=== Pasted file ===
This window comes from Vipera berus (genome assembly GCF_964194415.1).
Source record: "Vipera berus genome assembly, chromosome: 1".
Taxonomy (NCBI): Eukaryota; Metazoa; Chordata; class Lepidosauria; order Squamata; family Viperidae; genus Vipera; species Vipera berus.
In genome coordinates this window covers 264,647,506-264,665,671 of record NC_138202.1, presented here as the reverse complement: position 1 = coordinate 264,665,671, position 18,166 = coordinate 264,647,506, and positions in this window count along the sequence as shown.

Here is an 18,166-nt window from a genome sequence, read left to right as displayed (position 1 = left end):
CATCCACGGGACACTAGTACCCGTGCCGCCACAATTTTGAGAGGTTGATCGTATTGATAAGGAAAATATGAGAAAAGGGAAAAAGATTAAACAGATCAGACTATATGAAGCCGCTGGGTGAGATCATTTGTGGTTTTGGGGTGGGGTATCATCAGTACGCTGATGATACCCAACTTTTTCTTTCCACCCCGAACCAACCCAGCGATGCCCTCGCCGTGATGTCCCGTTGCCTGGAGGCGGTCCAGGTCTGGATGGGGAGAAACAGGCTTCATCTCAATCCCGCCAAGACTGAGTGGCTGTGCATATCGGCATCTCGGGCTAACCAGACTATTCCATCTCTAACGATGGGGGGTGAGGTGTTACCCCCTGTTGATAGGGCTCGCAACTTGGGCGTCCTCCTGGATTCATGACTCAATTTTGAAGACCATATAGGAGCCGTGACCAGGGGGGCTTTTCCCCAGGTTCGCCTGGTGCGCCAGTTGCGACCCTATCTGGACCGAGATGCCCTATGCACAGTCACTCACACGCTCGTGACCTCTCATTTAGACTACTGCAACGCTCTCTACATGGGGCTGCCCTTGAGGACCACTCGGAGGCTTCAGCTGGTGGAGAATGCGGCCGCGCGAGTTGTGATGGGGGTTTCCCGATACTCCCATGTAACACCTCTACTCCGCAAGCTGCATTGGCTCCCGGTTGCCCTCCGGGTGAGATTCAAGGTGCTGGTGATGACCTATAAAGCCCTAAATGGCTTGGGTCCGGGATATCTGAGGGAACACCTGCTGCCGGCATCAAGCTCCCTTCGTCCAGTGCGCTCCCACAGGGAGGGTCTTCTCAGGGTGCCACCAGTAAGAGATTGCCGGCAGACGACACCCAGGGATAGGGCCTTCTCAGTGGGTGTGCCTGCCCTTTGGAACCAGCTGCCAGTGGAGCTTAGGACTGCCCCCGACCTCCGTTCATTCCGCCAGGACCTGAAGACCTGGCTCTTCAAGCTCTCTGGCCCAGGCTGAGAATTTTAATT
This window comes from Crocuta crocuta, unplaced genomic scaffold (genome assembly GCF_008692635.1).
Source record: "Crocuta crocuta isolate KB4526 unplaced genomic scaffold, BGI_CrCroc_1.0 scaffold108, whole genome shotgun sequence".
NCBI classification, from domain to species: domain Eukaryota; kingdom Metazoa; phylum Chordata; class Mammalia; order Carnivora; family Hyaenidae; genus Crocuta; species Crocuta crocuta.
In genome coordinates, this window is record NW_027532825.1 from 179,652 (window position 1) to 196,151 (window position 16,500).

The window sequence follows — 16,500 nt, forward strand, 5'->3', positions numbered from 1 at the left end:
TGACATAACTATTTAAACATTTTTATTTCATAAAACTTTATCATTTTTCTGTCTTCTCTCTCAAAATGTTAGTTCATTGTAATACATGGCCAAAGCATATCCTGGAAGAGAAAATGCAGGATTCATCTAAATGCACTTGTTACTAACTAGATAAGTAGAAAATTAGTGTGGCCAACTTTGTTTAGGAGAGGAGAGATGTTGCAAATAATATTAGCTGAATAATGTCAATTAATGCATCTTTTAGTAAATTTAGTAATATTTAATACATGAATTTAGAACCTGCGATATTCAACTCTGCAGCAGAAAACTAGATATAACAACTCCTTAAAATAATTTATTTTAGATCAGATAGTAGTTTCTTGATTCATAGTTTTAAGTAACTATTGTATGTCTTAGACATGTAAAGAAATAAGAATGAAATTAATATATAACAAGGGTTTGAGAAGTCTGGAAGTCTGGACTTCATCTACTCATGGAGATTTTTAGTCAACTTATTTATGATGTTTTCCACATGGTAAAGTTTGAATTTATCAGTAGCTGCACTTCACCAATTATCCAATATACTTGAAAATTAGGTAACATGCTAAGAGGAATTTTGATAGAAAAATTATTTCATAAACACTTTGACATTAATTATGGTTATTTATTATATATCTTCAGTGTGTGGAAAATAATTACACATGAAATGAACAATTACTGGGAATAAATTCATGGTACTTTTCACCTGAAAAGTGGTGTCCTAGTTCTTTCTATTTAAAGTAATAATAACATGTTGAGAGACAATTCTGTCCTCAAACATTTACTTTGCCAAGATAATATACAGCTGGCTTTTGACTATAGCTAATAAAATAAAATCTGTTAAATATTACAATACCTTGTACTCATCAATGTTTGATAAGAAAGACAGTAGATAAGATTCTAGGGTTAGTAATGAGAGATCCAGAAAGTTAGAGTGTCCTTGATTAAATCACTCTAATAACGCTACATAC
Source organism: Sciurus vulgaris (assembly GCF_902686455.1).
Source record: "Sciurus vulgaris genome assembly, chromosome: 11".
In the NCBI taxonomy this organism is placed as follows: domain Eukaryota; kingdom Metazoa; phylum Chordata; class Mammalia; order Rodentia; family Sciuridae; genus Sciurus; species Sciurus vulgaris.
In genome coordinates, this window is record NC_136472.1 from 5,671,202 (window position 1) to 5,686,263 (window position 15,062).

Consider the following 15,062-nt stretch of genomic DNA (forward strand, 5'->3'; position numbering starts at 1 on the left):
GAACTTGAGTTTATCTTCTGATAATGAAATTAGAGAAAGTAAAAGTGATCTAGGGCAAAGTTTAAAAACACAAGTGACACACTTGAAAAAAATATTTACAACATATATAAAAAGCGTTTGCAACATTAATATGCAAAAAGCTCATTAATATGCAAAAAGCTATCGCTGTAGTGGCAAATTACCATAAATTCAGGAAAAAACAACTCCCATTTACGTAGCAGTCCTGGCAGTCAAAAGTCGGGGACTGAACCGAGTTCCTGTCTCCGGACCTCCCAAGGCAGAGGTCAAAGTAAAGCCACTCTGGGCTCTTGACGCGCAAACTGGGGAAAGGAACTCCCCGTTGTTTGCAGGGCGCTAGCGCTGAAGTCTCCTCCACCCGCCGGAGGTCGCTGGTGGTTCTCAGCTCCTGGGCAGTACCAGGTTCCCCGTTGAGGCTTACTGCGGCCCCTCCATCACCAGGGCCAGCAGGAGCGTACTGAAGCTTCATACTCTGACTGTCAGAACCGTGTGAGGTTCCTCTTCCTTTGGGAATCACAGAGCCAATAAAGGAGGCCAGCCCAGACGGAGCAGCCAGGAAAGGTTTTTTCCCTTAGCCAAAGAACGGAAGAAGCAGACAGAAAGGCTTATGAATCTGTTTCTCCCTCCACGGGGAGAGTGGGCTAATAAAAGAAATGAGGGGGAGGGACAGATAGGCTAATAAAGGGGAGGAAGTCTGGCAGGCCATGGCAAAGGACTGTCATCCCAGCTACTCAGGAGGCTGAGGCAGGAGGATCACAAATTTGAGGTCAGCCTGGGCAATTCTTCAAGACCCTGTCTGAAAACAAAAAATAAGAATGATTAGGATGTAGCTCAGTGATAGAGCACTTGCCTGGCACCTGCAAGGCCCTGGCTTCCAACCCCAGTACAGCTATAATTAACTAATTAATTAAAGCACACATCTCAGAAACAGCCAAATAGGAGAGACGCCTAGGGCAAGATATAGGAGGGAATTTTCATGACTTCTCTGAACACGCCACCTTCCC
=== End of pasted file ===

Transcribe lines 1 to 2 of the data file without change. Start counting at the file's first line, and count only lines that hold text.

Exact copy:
This window comes from Vipera berus (genome assembly GCF_964194415.1).
Source record: "Vipera berus genome assembly, chromosome: 1".